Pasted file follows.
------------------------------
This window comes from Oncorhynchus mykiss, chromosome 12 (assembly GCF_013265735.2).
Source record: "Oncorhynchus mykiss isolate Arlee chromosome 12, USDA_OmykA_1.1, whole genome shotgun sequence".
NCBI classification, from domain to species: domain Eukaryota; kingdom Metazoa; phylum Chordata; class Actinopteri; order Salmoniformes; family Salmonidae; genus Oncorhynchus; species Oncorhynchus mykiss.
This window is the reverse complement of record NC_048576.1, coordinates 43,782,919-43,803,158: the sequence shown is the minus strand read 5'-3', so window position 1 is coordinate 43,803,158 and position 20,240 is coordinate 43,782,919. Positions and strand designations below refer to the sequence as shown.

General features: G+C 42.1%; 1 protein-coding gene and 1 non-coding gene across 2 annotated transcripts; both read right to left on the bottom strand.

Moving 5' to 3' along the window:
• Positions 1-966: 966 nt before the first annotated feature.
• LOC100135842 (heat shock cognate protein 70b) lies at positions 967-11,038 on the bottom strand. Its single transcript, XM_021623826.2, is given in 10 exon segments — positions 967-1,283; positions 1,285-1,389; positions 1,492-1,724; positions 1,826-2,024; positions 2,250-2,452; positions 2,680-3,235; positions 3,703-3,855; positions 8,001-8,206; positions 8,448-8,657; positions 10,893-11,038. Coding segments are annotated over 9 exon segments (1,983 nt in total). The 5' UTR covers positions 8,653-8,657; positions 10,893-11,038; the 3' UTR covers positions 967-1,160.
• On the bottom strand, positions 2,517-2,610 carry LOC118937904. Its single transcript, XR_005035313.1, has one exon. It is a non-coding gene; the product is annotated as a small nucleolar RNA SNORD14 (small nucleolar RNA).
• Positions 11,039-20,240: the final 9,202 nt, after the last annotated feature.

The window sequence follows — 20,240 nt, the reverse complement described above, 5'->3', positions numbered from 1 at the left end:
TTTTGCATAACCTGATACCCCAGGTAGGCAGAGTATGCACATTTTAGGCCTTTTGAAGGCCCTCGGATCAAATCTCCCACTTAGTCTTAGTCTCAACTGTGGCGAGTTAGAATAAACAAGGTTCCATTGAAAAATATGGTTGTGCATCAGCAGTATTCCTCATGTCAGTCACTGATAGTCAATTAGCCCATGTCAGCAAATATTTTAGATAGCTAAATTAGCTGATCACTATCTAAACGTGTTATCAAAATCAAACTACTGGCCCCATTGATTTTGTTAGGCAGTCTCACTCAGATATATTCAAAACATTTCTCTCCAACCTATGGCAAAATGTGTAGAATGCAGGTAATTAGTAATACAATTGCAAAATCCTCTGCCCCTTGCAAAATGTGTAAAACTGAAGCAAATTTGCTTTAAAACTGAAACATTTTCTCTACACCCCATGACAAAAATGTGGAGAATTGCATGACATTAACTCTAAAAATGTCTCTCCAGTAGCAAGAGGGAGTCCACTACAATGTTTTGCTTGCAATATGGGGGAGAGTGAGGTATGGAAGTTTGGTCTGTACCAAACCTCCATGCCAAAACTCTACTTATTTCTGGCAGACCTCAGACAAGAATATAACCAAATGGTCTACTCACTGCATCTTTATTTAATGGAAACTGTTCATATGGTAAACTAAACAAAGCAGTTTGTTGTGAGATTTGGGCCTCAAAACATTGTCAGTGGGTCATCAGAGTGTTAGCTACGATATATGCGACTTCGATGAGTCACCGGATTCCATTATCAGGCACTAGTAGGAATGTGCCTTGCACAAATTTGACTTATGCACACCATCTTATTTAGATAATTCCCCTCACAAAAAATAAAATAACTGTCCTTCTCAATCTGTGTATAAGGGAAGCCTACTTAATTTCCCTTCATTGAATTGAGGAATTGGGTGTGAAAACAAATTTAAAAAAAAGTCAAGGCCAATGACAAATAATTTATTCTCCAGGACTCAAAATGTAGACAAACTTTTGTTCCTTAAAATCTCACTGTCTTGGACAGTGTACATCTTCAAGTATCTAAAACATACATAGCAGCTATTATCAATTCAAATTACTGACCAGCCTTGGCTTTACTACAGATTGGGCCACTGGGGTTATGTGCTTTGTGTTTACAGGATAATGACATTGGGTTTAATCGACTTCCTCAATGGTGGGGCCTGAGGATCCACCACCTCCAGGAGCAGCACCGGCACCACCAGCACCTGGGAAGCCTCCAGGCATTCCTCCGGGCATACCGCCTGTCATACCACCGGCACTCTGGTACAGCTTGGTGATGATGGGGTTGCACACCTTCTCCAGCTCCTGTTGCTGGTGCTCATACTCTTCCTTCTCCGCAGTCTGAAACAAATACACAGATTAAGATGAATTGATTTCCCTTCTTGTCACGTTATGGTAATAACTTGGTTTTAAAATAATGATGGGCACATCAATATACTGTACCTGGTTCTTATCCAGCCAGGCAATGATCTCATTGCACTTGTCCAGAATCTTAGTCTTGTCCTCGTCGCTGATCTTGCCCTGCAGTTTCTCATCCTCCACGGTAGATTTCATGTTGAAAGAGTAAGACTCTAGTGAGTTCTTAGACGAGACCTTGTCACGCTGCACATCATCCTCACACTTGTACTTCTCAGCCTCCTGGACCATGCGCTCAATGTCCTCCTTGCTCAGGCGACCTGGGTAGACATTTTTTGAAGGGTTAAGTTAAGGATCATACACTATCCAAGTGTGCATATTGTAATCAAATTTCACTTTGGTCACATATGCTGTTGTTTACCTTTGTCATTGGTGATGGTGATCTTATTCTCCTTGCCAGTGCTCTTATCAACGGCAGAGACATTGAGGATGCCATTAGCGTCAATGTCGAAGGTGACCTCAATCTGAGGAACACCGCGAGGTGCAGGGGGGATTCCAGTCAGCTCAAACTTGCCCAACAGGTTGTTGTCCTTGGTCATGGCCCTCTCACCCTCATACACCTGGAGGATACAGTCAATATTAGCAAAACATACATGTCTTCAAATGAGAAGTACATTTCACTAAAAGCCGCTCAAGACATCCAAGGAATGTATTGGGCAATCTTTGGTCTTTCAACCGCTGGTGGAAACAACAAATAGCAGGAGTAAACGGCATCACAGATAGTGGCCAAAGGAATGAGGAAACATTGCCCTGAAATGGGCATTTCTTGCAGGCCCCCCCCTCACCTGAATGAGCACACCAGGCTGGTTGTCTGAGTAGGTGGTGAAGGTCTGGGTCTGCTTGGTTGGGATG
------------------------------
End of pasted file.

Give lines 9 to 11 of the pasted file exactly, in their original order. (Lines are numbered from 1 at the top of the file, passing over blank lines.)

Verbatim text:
• On the bottom strand, positions 2,517-2,610 carry LOC118937904. Its single transcript, XR_005035313.1, has one exon. It is a non-coding gene; the product is annotated as a small nucleolar RNA SNORD14 (small nucleolar RNA).
• Positions 11,039-20,240: the final 9,202 nt, after the last annotated feature.

The window sequence follows — 20,240 nt, the reverse complement described above, 5'->3', positions numbered from 1 at the left end: